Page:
Charlie LeDuff isn’t sure how he got to be a stay-at-home dad after years of jetsetting. But he’s glad it happened the way it did.
Before my daughter was born, men my age—colleagues and other acquaintances—were happy to ladle out unsolicited advice about becoming a father. I would come to find that it wasn’t advice at all, but rather superficial observation, masculine lip gloss about what it feels like to be the Male Influence. I would realize how little they knew about their children. What they told me ranged from the obvious to the disturbing:
“For the first six months, they’re pretty much just digestive tracts,” said one friend, whom I shall call Mr. Unhappy.
“It’s the most meaningful thing that will ever happen to you,” said Mr. Oprah’s Book Club.
“To tell you the truth, I can’t wait to go to work in the morning,” said Mr. Saddest of Them All.
Of course, five days a week these men pack off and dutifully trudge to desks somewhere, though a few of them aren’t necessarily chained to those desks. These lucky sorts of men are writers for big, important, sometimes meaningful publications. And from my perspective, sitting here in Los Angeles at noon, still in my underpants, such a man may be the most envied creature in all of manhood.
I imagine him now, off in the bush, meeting with an aggrieved group of rebels. Or he is carousing in the streets of a European capital, drinking good wine with a minister of something or other. Or he is beating it across a border with a group of barefoot migrants. He could be anywhere, meditating over a body of water, bewitched by the lights of an exotic city.
Wherever he may be, I am consumed with him and his adventures. You see, I was once one of his species, a jet-set correspondent for the New York Times. I’d be in the Arctic watching Eskimos prepare for a whale hunt one week and drinking beer with a Mexican smuggler the next.
Now I am another creature altogether. I am a stay-at-home dad.
Allow me a qualification here. It is a blessing to watch your baby’s eyes—those fluttering, little half-moons—slowly transform from slate to brown. The eyebrows grow in later, in case you did not know. There is the moment when the little beast has figured out how to stand on her wobbly legs with the help of a chair. These are the good parts.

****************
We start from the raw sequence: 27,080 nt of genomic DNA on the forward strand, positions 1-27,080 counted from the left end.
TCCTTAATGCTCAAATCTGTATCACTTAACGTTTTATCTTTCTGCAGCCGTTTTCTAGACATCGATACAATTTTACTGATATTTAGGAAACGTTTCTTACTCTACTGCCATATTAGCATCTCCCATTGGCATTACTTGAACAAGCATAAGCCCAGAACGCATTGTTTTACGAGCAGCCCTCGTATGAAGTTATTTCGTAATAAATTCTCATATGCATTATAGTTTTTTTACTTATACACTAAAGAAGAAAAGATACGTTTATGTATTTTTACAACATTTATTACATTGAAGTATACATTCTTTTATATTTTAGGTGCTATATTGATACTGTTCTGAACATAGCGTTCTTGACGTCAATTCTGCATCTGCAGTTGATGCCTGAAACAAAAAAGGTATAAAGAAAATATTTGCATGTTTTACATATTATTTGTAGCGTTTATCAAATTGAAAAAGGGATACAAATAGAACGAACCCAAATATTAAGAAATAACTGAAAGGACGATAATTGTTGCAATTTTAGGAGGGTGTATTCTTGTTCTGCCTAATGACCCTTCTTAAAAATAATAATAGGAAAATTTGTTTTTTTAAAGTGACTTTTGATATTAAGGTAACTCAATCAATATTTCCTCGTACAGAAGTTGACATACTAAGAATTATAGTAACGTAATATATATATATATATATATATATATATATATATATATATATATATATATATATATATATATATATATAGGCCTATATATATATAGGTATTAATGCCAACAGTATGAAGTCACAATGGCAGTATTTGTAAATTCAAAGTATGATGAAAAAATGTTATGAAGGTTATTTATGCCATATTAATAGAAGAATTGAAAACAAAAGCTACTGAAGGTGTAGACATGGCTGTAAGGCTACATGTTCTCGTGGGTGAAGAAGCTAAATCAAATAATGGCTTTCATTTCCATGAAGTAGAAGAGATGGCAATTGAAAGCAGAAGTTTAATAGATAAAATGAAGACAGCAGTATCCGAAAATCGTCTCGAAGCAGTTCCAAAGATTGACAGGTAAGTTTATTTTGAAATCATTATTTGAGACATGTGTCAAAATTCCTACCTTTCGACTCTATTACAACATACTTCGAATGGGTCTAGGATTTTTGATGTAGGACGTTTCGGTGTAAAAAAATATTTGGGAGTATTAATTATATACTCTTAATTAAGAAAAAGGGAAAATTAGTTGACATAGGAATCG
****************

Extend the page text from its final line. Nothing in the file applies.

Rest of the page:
But I am a man, and a man at home alone with an infant is up the hill without a rope. Confusion reigns. How much to feed? How much sleep? When? The baby does not know. You do not know. Those baby books are confusing, long-winded, and in need of some good editing. The little thing howls, flushes crimson, gasps for air. You grow frightened. Fear gives way to weariness. Then, like a heel, you close the door and walk away.
My go-to-work wife returns home after I’ve endured nine hours of this, nine hours of my cleaning toilets and ruining clothes and washing Claudette’s diapers and mopping floors. When my go-to-work wife walks in the door thirty minutes late, I’m there to ask where her priorities are. It’s the stuff of daytime talk shows.
How did I come to raise a baby? It was simple, really. My wife was alone for months at a time while I was scampering around Iraq or Mexico or working on an investigative piece about a slaughterhouse. While I was out for late-night cocktails, accepting prizes, speaking at universities, she was studying child psychology—of all things—and working small jobs and never complaining.